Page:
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How to Write a Thesis

Posted by Capstone Editing on 2 March 2018

How to Write a Thesis

  • Read, read, read. Find a subject that interests you and work with your supervisor to find a specific and under-researched topic.
  • Writing a thesis is a gradual procedure. You chip away at a thesis, adding content as you plan, research, gather data and analyse results.
  • Thesis structures differ, but generally theses will comprise a title page, abstract, declaration, contents, chapters, references and appendices (see below for a more detailed list)
  • Ensure all sources are cited according your selected referencing style.
  • Liaise with your supervisor to ensure all ethical approvals are obtained before the research is undertaken.

Writing a thesis is different for everyone. Some find the process intimidating while others cannot wait to tackle the research topic. Additionally, writing a thesis is only part of a higher degree by research. The research itself requires a great deal of time and effort. However, for the purposes of this blog, we will focus on thesis writing.

First, it is essential that candidates follow the ethics approval procedures of the university. Data collection cannot begin until ethics approval has been obtained. Ethical research is a crucial part of academic integrity and failure to obtain approval could have significant consequences for the researcher, the university and the participants.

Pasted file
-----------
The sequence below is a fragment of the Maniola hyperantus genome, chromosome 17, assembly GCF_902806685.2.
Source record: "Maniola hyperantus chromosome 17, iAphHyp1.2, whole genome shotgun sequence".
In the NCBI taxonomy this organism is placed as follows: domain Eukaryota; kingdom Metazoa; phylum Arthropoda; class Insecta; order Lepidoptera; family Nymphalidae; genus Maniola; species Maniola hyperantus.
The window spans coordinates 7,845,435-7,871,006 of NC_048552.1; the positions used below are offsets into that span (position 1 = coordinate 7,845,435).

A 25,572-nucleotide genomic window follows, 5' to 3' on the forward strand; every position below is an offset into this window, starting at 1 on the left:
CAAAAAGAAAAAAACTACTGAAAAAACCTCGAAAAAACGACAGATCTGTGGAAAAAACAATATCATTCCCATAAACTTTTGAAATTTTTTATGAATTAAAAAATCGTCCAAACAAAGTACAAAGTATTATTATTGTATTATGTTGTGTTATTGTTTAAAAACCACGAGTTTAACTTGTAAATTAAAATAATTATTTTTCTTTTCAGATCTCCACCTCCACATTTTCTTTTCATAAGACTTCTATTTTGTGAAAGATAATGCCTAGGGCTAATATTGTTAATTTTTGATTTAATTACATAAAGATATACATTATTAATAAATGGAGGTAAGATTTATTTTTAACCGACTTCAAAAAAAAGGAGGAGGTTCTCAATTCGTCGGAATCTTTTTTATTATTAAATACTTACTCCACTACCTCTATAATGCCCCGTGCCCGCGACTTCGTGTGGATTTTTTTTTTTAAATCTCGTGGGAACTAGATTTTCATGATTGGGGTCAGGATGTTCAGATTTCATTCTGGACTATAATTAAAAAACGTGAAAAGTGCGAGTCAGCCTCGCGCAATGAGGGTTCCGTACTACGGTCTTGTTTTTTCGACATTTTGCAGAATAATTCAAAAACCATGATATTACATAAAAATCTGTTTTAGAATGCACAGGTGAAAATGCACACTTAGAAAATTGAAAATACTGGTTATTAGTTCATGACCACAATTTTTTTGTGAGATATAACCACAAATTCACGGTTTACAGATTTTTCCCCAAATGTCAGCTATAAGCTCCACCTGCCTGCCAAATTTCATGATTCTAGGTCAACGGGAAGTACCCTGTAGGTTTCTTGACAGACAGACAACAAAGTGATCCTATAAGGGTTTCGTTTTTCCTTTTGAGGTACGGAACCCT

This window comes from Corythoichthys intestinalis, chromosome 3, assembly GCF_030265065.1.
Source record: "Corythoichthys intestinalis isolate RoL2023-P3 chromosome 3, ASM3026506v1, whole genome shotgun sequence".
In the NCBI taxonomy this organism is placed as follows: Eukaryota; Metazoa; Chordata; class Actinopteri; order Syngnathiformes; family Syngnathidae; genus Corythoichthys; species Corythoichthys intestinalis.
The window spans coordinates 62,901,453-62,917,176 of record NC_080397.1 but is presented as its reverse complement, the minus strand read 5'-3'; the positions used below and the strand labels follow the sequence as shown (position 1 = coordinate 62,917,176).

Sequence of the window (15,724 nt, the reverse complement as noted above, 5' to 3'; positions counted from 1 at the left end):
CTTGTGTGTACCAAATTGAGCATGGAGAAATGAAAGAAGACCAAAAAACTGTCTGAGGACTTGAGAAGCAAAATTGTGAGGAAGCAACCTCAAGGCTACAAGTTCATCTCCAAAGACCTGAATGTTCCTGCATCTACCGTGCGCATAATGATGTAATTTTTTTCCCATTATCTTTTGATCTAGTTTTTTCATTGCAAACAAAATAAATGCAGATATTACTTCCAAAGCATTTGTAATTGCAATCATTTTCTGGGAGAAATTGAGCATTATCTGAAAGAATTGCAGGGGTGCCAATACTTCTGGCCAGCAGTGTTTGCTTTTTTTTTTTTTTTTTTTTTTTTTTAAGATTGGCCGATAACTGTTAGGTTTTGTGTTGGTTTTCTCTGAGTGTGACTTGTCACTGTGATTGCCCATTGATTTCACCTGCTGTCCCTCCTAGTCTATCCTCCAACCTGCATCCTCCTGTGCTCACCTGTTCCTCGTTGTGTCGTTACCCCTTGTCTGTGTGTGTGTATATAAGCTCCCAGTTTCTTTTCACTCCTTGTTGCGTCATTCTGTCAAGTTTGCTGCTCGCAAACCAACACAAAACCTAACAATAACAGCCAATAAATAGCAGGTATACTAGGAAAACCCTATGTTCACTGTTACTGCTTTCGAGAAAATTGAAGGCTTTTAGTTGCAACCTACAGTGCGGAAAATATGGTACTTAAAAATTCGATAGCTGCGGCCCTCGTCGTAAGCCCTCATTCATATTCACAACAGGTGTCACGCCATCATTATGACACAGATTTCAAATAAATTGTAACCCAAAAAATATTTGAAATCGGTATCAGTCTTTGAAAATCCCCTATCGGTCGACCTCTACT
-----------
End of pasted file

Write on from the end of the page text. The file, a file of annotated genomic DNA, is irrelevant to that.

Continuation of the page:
Writing a thesis is a gradual process. As the research or analysis progresses, the candidate will add content to their draft. When reading widely on the research topic, candidates should begin writing their literature review. This will be revised and edited by the candidate later, so it is best to avoid preoccupation with language and structure. However, given this section of the thesis will be rich in citations, consistent and accurate referencing is vital.

Generally, a thesis contains standard elements:

  • title page
  • abstract
  • declaration of originality
  • acknowledgements
  • contents
  • lists of figures, tables and abbreviations
  • chapters
  • references
  • appendices.

It is important to remember that thesis requirements are not standard across universities, disciplines or even countries. Additionally, theses by publication are often different again. The most effective way to ensure that your thesis is correctly written, formatted and structured is to appoint a specialist academic editor. Contact us for more information on how we can help you polish and perfect your thesis.

Capstone Editing

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How to Write a Thesis